A carefully maintained lawn will look amazing all winter long – but what else can you plant in your garden for winter interest?
I’m lucky enough to work in gardens all year round. Which means that I get to learn from other gardeners and gain inspiration for my own plot. Spring, of course, brings beautiful snowdrops and daffodils to welcome the warmer weather. Summer offers a riot of colour, supplemented by the buzzing of bees and the fluttering of butterflies. Autumn foliage is breathtaking, but what of winter? What can you plant in your garden for winter interest? Here’ some suggestions gleaned from my travels.
The strong lines of a well-established hedge bring structure to a garden and they help create a micro climate, sheltering your plot and your plants from cold winds.
Whether you opt for the biodiversity of mixed native species hedging plants or the rich colours of an evergreen hedge, the trick is to keep it well trimmed. A neatly sculpted hedge will look far more impressive than a row of shaggy shrubs. Need help to get your hedge in order? Premier Lawns offer a hedge trimming service in and around Belfast. You’ll find more details here.
Evergreens are most often associated with Christmas. Think conifer branches or holly bushes. But their beauty is not confined to one week of the year. Use evergreen shrubs for screening
I’ve always been fascinated by grasses, and between you and I, I’d love to create a winter garden that is all grass. A lovely lawn would take centre stage of course. But it would be surrounded by swathes of ornamental grasses with different heights and growing habits.
An ornamental grass border looks amazing in summer but in winter it takes on a whole new appearance when sheathed in frost and snow
Miscanthus is a great winter grass with swathes of feathery seed heads that sway in the breeze. Take a look at Miscanthus ‘Flamingo’ with its incredibly tactile fronds.
Fountain grass or Pennisetum is relatively short and looks glorious when the winter sun shines through its foliage.
Black Mondo grass originates in Japan. It’s low growing, has strappy leaves and is fantastic at creating texture. Try it in pots and containers as well as in the borders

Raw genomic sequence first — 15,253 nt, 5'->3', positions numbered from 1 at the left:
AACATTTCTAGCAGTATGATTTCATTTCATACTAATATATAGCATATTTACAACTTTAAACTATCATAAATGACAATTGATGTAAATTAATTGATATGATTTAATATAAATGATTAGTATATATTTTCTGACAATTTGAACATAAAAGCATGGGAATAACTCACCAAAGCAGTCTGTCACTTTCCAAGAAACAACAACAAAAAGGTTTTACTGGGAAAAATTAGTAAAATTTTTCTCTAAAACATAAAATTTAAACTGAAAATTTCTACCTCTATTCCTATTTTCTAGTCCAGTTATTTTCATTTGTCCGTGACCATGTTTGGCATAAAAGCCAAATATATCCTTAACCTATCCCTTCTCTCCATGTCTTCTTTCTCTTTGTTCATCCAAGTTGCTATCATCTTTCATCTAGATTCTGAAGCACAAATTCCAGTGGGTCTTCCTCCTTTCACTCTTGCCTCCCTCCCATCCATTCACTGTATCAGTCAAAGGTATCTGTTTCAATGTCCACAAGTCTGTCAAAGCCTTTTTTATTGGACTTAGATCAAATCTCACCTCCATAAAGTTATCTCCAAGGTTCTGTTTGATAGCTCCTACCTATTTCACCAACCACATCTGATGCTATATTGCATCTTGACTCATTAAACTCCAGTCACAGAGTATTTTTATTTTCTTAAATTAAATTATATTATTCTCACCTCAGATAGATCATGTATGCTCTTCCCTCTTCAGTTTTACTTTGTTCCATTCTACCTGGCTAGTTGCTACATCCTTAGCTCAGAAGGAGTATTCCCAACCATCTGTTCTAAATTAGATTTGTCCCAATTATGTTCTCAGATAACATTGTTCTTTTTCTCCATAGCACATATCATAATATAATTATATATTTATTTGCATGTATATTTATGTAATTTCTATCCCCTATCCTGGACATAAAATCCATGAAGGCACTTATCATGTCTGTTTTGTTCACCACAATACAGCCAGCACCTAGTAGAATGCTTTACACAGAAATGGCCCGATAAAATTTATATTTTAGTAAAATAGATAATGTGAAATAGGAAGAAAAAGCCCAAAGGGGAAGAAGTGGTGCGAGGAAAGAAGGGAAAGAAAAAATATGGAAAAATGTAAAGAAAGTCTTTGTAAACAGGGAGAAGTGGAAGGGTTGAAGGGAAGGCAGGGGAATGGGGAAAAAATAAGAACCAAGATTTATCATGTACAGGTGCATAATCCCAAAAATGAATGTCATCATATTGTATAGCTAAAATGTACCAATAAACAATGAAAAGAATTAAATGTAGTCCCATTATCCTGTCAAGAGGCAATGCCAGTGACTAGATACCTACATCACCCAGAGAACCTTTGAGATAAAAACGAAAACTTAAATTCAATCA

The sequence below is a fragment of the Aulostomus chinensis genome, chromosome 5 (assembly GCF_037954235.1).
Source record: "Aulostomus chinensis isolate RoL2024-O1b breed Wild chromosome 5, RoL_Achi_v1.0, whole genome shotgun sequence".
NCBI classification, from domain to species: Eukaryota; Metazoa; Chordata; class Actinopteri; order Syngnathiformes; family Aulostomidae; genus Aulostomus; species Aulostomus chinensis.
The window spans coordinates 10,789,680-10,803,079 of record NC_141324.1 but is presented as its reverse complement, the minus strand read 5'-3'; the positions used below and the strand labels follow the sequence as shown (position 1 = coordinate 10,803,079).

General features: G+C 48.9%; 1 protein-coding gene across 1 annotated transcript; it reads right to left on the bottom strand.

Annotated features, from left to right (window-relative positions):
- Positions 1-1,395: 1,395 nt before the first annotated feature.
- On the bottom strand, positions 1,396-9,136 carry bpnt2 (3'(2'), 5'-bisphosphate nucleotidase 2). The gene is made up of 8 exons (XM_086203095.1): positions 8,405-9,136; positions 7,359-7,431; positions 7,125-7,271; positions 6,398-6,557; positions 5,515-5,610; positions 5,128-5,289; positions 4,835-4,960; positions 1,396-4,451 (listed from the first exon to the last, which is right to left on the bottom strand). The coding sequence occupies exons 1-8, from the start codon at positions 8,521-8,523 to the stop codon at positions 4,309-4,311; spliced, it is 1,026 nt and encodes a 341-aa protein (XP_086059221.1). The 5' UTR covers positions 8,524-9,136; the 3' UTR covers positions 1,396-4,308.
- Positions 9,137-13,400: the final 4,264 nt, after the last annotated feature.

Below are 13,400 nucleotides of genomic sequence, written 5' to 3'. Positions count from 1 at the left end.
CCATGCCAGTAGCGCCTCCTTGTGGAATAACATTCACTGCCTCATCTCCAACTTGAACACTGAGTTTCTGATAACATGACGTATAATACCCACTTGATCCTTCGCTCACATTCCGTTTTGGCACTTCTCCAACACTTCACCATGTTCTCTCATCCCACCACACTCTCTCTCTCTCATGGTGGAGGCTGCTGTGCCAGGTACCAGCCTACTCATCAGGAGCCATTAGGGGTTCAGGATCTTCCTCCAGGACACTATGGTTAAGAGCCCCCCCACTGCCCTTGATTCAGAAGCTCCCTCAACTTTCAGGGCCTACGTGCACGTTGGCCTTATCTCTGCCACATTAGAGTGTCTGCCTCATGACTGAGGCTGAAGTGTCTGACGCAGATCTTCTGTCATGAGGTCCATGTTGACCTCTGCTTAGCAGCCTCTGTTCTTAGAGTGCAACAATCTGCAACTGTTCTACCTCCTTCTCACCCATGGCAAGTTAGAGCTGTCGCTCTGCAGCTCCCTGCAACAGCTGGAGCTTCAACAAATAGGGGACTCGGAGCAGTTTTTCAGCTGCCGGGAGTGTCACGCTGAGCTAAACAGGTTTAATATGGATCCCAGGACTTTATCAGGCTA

Winter flowering heathers such as Erica carnea bring a valuable splash of colour to the winter garden. They’re nice and hardy and easy to care for. Plus you can underplant them with spring flowering bulbs for a continuation of colour.
Hamamelis or Witch Hazel has exquisitely delicate flowers that don’t look as though they’ll withstand a frost – but they do.
My favourite evergreen shrub for winter flowers, is without a doubt, mahonia. There are several varieties available, depending on how tall or wide you want your shrub to grow. What they all have in common though are these spectacular yellow flowers.
Mahonia flowers are a useful source of pollen and nectar for winter flying bees. It’s not uncommon for bumble bees and honey bees to stretch their wings on mild, still days and they’re always glad of a pit stop and some fresh food.
Look carefully at my winter lawn care video and see if you can spot my Mahonia.
Foliage plants for winter
Good old Bergenia is always reliable for winter greenery, but if it’s colour you want, take a look at the heucheras. They come with foliage colours all the way from the deepest plum to the most vibrant lime green.
Another great winter foliage plant is stachys or lambs ears. Furry silver coloured leaves provide great contrast with your lovely lawn. And they’re really easy to look after.
You don’t have to rely on leaves and flowers for winter interest – stems are awesome too. If you have room, try planting a group of silver birch trees. They are tall and slim and look almost ghost like on a misty morning.
Cornus, or dogwood, has amazing stems. Depending on the variety they can be anything from lime green to a fiery orangy-red colour. Planted in swathes they give a bright pop of colour. Prune back hard in spring for vibrantly coloured stems in the following winter.